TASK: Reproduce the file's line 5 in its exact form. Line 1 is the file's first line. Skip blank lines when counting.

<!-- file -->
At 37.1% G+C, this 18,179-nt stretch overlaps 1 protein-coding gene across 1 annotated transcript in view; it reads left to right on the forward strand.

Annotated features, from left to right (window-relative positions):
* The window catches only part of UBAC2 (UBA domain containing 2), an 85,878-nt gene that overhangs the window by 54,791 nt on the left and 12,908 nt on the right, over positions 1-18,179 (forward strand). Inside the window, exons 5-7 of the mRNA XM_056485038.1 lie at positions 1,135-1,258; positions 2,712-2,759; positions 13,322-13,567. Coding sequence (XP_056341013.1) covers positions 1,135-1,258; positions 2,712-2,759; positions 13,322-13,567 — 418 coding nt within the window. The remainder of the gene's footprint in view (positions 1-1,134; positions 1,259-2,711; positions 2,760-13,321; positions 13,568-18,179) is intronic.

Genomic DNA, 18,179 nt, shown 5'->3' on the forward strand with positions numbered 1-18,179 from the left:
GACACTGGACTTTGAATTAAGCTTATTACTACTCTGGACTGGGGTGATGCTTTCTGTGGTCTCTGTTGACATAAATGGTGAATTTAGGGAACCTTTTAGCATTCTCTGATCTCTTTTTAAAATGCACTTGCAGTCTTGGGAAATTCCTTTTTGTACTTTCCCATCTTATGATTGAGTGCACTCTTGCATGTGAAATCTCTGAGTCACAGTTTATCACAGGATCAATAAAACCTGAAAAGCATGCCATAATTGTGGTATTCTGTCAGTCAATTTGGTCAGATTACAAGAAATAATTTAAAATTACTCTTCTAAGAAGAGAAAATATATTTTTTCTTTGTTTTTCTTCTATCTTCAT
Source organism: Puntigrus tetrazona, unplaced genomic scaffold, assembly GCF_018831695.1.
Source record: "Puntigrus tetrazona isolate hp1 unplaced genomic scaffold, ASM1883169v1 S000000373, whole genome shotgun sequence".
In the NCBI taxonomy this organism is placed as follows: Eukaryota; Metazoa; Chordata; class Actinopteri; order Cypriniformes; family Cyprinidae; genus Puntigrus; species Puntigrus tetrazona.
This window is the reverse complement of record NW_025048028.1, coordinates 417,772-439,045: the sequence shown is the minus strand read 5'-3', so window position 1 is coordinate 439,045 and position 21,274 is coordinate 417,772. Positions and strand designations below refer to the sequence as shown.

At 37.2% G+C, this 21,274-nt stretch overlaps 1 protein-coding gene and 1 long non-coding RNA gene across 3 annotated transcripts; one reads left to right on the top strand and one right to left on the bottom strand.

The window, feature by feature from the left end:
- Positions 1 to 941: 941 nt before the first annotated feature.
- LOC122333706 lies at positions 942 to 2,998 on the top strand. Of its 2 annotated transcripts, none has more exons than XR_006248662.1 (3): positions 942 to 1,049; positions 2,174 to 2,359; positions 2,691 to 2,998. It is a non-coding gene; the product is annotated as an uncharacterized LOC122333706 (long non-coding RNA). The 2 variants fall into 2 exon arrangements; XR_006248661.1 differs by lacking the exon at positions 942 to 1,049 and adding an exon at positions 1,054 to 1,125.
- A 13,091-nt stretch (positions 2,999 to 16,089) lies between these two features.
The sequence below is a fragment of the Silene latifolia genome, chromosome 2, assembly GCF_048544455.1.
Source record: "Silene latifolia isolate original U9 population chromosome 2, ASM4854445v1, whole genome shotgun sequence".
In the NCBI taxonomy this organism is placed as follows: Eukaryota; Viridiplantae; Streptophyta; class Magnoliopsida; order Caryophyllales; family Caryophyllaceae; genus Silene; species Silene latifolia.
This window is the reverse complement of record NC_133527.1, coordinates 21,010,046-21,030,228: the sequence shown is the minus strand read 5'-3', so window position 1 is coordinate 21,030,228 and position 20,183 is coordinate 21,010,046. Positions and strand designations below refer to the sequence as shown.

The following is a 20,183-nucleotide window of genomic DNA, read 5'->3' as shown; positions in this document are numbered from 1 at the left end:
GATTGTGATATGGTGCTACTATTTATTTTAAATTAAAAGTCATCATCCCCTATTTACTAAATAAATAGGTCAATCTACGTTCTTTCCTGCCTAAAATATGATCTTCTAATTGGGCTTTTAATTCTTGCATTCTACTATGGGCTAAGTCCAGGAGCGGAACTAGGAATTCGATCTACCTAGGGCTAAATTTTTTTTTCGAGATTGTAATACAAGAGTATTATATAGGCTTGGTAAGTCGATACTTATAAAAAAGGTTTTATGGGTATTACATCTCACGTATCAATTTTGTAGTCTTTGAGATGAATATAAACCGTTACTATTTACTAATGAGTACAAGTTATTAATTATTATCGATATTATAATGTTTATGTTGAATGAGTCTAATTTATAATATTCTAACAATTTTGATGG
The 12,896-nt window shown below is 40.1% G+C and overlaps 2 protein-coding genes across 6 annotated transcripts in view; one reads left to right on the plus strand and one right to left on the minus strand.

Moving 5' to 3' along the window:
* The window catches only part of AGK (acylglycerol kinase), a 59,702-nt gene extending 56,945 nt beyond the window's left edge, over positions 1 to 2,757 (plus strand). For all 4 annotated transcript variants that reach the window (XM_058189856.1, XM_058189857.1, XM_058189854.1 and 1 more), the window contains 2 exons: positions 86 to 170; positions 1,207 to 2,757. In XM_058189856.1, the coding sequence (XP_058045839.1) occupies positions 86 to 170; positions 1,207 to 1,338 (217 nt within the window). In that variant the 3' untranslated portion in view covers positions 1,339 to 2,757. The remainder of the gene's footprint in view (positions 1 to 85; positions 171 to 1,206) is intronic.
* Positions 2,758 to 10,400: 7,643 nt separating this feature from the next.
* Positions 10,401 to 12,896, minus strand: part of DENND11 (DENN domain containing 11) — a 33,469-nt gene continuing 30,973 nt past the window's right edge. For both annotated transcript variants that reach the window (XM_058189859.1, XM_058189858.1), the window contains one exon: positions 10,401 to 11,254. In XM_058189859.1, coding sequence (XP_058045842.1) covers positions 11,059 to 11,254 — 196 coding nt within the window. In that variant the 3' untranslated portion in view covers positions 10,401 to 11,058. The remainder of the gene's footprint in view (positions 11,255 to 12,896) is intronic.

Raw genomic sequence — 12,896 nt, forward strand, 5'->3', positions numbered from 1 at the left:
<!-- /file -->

GACACTGGACTTTGAATTAAGCTTATTACTACTCTGGACTGGGGTGATGCTTTCTGTGGTCTCTGTTGACATAAATGGTGAATTTAGGGAACCTTTTAGCATTCTCTGATCTCTTTTTAAAATGCACTTGCAGTCTTGGGAAATTCCTTTTTGTACTTTCCCATCTTATGATTGAGTGCACTCTTGCATGTGAAATCTCTGAGTCACAGTTTATCACAGGATCAATAAAACCTGAAAAGCATGCCATAATTGTGGTATTCTGTCAGTCAATTTGGTCAGATTACAAGAAATAATTTAAAATTACTCTTCTAAGAAGAGAAAATATATTTTTTCTTTGTTTTTCTTCTATCTTCAT